TAP Technology

Better, patient-centered results made easy with better tools.

CardioCommand takes advantage of the anatomical proximity between the esophagus and left atrium for minimally invasive pacing and monitoring of the heart. Our transesophageal systems are safe, easy-to-use and provide unique options for management of cardiac disease:
Non-exercise cardiac stress testing in less time and with less risk of dysrhythmia as compared to dobutamine.​
Radionuclide or echocardiography exams that would be difficult with conventional exercise testing.
Differential diagnosis of complex arrhythmias with amplified P-wave of the esophageal ECG.
Induction of SVT or flutter to evaluate atrial vulnerability or efficacy of anti-arrhythmia therapies (drugs, ablation).
Anti-tachycardia ("overdrive") pacing for cardioversion of supraventricular tachycardia (SVT) or atrial flutter.
Temporary atrial pacing for patients with bradycardia, hypotension or sick sinus syndrome (SSS).
Esophageal electrophysiology and temporary atrial pacing in infants and children with a 5 French catheter (TAPCATH).
Clinical Indications

Our patented transesophageal technology puts you right next to the heart with a revolutionary noninvasive solution that delivers unprecedented temporary heart rate control.

Scientifically validated in over 250 clinical studies and in routine daily use in many U.S. hospitals, this breakthrough technology is changing medicine as we know it. For the anesthesiologist, heart rate and blood pressure now can be restored almost immediately, without drugs and worrisome side effects. For the cardiologist, non-exercise stress echocardiography tests can be conducted in half the time as compared to dobutamine stress echo, in the convenience of the cardiologist’s office. And electrophysiology studies show that transesophageal pacing can be used to both induce and terminate many SVTs in pediatric and adult patients, avoiding anesthesia and more invasive procedures.

And temporary atrial pacing is only the beginning. In fact, studies show that CardioCommand’s esophageal ECG can play an important role in the noninvasive diagnosis of abnormal left atrial electrical activity, useful for safely identifying patients for ablation of focal atrial fibrillation.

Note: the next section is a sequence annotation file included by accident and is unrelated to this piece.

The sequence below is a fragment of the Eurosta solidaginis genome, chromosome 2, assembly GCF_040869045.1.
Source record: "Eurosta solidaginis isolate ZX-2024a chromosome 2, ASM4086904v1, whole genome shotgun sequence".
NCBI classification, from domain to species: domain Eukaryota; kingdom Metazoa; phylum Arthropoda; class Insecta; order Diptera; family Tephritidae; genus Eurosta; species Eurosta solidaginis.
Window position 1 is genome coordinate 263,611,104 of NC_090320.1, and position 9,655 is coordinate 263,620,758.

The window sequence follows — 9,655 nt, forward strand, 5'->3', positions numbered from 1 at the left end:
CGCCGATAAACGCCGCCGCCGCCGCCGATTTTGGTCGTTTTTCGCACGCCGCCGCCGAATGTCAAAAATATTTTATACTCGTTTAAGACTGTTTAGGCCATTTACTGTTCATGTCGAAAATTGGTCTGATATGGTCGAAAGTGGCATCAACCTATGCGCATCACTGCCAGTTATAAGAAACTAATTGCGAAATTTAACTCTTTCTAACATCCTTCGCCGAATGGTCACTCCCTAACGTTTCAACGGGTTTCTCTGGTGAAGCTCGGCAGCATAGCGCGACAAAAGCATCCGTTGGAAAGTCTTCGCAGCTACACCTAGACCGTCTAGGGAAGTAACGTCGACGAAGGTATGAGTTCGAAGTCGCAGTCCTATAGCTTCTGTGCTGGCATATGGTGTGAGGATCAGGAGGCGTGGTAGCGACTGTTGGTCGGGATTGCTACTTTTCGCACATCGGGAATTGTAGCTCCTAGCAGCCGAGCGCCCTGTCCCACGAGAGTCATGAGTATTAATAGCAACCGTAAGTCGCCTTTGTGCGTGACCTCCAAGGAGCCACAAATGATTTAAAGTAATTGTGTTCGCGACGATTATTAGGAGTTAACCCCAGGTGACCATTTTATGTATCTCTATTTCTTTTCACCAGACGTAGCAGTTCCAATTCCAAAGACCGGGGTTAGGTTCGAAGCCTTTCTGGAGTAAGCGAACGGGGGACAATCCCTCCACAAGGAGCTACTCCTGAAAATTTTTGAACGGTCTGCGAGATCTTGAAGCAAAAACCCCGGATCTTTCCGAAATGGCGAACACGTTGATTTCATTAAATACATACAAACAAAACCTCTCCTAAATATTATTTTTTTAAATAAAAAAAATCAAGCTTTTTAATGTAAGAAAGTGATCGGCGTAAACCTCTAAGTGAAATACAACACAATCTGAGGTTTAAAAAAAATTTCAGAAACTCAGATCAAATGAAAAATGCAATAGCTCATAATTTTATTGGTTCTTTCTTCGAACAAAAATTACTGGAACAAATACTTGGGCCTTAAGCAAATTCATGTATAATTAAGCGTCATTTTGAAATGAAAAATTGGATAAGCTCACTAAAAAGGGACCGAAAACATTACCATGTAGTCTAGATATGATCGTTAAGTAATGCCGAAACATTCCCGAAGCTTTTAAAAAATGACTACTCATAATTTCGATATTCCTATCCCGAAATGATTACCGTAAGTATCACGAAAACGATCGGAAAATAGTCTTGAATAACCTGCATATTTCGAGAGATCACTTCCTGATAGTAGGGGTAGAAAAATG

Far more than a new alternative, this is safer, faster and more cost-effective care . . . precisely what caregivers need to optimized outcomes in the face of the rising incidence of heart disease and related chronic conditions.

Optimal Positioning of Electrodes for Transesophageal Atrial Pacing

The stimulus current required for successful atrial capture varies in proportion to the distance between the esophageal electrodes and the atrial myocardium. Minimizing this distance is critical for minimizing both stimulus current and any discomfort (generally described as heartburn) which may be experienced by conscious patients. Our recommendations for catheter insertion are as follows:

Insert electrodes to an initial DOI = height/5 + 5 (for nasal: height/5 + 9 ) cm. While monitoring esophageal electrocardiogram, gradually withdraw catheter to the DOI which maximizes amplitude of the ECG P-wave (see below). Abstract

Depth of insertion (DOI, cm) within the esophagus is printed on CardioCommand catheters. For oral insertion, the optimal range of DOI for atrial pacing can be estimated using patient height: DOI = height (cm) / 5, or height (ins) / 2. An additional 3 to 4 cm DOI should be used for nasal insertions. For most patients, atrial capture can be achieved within a range of +/- 3 cm about this DOI. For infants and children, it is recommended that electrodes be positioned with monitoring of the esophageal ECG. Abstract

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